Research Papers:

SRF promotes gastric cancer metastasis through stromal fibroblasts in an SDF1-CXCR4-dependent manner

Juanli Qiao, Zhaojun Liu, Chen Yang, Liankun Gu and Dajun Deng _

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Oncotarget. 2016; 7:46088-46099. https://doi.org/10.18632/oncotarget.10024

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Juanli Qiao1, Zhaojun Liu1, Chen Yang1, Liankun Gu1, Dajun Deng1

1Key Laboratory of Carcinogenesis and Translational Research (Ministry of Education/Beijing), Division of Etiology, Peking University Cancer Hospital and Institute, Beijing, 100142, China

Correspondence to:

Dajun Deng, email: [email protected]

Keywords: SRF, SDF1, myofibroblast, gastric carcinoma, metastasis

Received: December 16, 2015     Accepted: May 28, 2016     Published: June 14, 2016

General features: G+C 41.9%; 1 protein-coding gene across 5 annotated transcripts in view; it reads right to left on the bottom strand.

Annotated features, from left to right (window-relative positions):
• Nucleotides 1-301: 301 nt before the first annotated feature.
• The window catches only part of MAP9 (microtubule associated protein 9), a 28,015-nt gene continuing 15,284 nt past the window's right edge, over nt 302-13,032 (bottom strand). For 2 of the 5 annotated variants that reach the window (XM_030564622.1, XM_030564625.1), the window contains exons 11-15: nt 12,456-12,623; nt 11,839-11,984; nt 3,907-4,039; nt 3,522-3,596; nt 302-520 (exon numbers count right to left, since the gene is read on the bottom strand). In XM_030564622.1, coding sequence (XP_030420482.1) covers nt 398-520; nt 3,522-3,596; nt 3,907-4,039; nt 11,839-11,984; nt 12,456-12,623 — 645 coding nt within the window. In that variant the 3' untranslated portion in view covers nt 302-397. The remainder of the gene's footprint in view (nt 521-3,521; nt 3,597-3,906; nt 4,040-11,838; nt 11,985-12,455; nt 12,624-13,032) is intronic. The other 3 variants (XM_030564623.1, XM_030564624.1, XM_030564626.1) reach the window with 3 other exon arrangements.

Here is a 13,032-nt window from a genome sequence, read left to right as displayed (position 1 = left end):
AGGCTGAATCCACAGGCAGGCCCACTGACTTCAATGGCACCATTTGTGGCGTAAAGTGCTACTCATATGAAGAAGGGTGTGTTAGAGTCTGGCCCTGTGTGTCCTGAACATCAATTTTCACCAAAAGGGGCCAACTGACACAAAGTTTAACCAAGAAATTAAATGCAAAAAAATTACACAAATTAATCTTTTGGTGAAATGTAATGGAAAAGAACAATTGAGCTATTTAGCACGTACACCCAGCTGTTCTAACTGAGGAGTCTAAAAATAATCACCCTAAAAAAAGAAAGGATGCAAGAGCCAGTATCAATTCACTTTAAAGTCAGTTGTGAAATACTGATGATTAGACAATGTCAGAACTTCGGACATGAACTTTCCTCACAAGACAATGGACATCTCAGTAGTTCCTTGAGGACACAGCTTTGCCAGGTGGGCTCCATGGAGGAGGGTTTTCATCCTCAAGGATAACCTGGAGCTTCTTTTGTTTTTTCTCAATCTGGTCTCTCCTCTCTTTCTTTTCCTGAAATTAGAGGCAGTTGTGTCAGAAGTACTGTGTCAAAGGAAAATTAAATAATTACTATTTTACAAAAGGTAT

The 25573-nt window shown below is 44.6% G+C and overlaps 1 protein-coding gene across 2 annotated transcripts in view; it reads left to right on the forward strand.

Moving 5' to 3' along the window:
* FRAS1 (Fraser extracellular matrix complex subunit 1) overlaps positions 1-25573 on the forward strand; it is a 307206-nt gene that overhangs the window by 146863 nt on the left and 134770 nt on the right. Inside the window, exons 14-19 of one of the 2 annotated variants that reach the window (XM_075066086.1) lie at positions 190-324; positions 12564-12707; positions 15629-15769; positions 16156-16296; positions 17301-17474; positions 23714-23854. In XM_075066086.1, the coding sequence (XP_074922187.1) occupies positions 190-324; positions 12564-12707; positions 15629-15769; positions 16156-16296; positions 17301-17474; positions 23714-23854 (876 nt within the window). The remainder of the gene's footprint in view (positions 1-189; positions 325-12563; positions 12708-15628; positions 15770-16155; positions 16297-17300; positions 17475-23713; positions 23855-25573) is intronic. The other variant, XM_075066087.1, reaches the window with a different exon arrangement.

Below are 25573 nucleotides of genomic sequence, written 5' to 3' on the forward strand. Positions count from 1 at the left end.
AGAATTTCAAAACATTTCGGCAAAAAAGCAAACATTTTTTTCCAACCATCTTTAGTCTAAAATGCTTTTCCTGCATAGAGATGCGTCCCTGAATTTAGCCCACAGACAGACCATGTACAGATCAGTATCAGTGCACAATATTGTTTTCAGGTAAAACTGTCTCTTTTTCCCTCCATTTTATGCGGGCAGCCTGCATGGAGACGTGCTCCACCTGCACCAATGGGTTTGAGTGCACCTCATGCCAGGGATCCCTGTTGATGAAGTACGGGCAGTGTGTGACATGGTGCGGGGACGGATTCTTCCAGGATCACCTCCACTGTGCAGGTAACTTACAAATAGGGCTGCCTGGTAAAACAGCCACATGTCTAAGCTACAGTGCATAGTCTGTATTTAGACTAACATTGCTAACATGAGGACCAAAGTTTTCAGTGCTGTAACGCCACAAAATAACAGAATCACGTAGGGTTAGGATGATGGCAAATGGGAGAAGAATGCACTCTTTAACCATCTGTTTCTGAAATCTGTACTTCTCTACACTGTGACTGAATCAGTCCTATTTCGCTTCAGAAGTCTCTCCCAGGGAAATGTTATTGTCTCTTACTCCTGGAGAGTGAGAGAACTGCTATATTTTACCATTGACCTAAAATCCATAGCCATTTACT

It has been suggested that the overexpression of serum response factor (SRF) in cancer cells may promote cancer metastasis. However, the exact pathway by which SRF promotes metastasis has not been clarified. Here we showed that SRF promotes gastric cancer (GC) metastasis through stromal fibroblasts in an SDF1-CXCR4-dependent manner. SRF expression was significantly increased in metastatic GCs compared with the non-metastatic GCs (n=50, p=0.013). Immuno-staining indicated that SRF was primarily expressed in a-smooth muscle actin (αSMA)-expressing periglandular fibroblasts in GCs. The conditioned medium (CM) from CCD18Co fibroblasts stably transfected with the SRF vector (CCD18Co-SRF) significantly enhanced migration of MKN45 gastric cancer cells. In contrast, the CM from CCD18Co fibroblasts, in which SRF was downregulated, inhibited mobility of MKN45 cells. Similar results were observed in cultured BGC823 cells even when they were treated with the NIH3T3-SRF CM. When MKN45 cells and SRF-upregulated or downregulated CCD18Co cells were simultaneously co-injected into the tail veins of NOD-SCID mice, a significant increase or decrease was, respectively, observed in the experimental pulmonary metastasis of cancer cells. Furthermore, SRF overexpression significantly upregulated `SMA and stromal cell derived factor1 (SDF1) expression in these fibroblasts, and an anti-SDF1 antibody or the SDF1 receptor CXCR4-specific inhibitor AMD3100 treatment completely reversed the SRF-enhanced migration of cancer cells. Quantitative RT-PCR demonstrated that the expression level of SRF was positively correlated with that of SDF1 in 92 GC samples (r=0.63, p<0.001). In conclusion, SRF promote GC metastasis by facilitating myofibroblast-cancer cell crosstalk in an SDF1-CXCR4 dependent manner, and maybe a therapeutic target.

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